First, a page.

The British Quaker abolitionist Wilson Armistead was on a short visit to the United States in the summer of 1850. On a journey on the recently desegregated Eastern Railroad, he shared a carriage with three strangers, all African American. One of them, Thomas Jones, recounted his remarkable history. Subsequently Armistead returned to England, and Jones fled to Canada after the passing of the Fugitive Slave Law. Armistead carried with him an un-named pamphlet Jones gave him, probably The Experience of Thomas Jones, Who Was a Slave for Forty-Three Years (1850), which he incorporated into a detailed account of his visit to the United States. This is the only version of Jones’ narrative published outside of the United States.
Multiple crossings coalesce in this fleeting encounter between strangers on a train: the passage from slavery to freedom; journeys across the Atlantic; and the complex transformation of African-American testimony into transatlantic print culture. This talk will use this unlikely encounter to illustrate larger issues of archive formation, and ask how we expand our conversations and research methodologies to recover under-researched figures involved in activism and social justice.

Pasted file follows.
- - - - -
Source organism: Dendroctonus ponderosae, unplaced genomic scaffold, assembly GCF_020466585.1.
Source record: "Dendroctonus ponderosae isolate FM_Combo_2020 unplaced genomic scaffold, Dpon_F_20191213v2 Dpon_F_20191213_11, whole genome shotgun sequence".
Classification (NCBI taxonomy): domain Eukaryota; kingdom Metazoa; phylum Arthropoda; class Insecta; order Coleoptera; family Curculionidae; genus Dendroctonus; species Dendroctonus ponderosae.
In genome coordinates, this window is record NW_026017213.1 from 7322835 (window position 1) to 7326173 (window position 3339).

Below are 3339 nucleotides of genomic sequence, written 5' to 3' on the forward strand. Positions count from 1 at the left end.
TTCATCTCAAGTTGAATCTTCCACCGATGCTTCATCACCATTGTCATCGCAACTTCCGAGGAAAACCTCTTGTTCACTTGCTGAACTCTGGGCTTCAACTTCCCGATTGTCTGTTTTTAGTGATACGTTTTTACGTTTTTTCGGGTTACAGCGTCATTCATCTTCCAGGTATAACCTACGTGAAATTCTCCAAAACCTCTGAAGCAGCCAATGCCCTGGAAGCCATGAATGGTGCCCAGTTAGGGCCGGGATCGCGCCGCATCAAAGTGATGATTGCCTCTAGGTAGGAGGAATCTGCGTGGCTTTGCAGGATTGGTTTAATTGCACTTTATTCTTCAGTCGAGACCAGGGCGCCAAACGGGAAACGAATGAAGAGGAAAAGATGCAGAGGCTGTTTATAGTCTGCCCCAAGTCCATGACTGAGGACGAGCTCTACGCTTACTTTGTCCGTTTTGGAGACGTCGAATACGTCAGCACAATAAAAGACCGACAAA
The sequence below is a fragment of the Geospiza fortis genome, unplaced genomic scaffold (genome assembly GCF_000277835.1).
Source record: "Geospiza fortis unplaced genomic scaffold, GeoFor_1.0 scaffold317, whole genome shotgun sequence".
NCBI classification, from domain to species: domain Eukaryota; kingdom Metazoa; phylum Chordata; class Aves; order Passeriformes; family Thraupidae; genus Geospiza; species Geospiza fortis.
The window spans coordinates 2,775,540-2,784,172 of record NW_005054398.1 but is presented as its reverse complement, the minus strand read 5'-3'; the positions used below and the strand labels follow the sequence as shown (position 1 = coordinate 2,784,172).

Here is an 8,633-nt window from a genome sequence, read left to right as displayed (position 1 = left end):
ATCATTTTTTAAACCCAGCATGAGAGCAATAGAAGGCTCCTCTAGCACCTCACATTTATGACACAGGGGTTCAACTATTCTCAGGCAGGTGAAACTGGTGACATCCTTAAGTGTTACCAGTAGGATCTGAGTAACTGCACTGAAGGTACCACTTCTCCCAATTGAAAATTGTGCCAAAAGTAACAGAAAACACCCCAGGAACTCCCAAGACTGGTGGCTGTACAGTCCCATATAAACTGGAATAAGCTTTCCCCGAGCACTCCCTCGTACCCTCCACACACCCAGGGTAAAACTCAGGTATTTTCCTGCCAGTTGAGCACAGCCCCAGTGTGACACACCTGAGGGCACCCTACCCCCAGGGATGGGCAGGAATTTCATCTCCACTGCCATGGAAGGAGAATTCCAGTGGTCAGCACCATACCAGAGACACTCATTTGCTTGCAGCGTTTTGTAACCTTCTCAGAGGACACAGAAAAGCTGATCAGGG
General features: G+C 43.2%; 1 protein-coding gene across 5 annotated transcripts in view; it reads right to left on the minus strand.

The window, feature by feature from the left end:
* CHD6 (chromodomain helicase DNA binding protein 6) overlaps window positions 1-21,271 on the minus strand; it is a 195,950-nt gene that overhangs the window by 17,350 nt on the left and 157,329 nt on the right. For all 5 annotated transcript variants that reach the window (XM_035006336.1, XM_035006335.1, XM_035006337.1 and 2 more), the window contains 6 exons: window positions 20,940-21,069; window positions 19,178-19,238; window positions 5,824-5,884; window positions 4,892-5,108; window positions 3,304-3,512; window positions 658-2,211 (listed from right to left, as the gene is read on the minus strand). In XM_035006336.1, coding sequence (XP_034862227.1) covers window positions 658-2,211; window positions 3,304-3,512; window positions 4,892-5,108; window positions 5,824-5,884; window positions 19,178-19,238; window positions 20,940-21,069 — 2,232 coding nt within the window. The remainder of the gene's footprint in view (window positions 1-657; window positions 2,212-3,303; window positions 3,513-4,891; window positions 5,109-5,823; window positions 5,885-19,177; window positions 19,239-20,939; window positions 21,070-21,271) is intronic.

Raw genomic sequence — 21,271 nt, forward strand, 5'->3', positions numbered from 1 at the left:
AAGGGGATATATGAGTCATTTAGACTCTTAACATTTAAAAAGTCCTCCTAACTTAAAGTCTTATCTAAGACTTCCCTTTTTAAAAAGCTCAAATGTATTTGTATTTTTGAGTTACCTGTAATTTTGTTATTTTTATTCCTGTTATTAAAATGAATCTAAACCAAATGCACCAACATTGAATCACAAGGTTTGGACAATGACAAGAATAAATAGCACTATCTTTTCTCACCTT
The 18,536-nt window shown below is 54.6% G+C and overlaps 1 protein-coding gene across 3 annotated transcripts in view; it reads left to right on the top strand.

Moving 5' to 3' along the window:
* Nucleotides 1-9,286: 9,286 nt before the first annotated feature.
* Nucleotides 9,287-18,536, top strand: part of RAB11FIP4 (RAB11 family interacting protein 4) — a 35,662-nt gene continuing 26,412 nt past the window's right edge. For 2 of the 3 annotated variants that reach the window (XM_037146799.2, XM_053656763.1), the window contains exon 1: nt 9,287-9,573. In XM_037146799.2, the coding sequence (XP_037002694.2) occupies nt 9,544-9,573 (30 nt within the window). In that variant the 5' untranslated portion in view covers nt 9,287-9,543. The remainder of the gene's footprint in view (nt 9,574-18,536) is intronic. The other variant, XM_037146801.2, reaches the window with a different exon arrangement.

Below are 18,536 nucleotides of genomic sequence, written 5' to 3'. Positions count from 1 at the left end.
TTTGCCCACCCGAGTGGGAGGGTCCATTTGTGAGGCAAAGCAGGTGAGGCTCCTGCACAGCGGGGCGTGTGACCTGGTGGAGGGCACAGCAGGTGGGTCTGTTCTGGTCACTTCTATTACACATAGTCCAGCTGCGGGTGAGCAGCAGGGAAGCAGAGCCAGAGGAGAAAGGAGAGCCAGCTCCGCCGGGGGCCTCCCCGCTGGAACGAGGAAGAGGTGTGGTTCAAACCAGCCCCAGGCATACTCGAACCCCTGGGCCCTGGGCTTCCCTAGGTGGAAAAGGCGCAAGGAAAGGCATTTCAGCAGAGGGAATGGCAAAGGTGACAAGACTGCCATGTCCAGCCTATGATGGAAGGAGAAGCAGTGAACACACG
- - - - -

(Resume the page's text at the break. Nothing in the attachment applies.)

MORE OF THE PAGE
Bridget Bennett is Professor of American Literature and Culture at the School of English, University of Leeds, UK. She is currently completing a book titled No Place. Her most recent publications are “‘The Silence Surrounding the Hut’: Absence and Architecture in Wieland” (EAL 2018) which was awarded the 2019 Arthur Miller Prize, and two editions – of Walt Whitman’s poetry and also Willa Cather’s My Ántonia (both 2019) for Macmillan Press. Two essays will shortly appear: “Guerrilla Inscriptions: The 1851 Census and Transatlantic Abolition” for a special edition of Atlantic Studies: Global Currents and “The Many Homes of Marilynne Robinson” for a forthcoming collection, Marilynne Robinson: Critical Essays. This talk is part of a new project on what she calls the Dissenting Atlantic, and is based on an essay for a forthcoming collection, Crossings: Nineteenth-Century American Culture at a Juncture.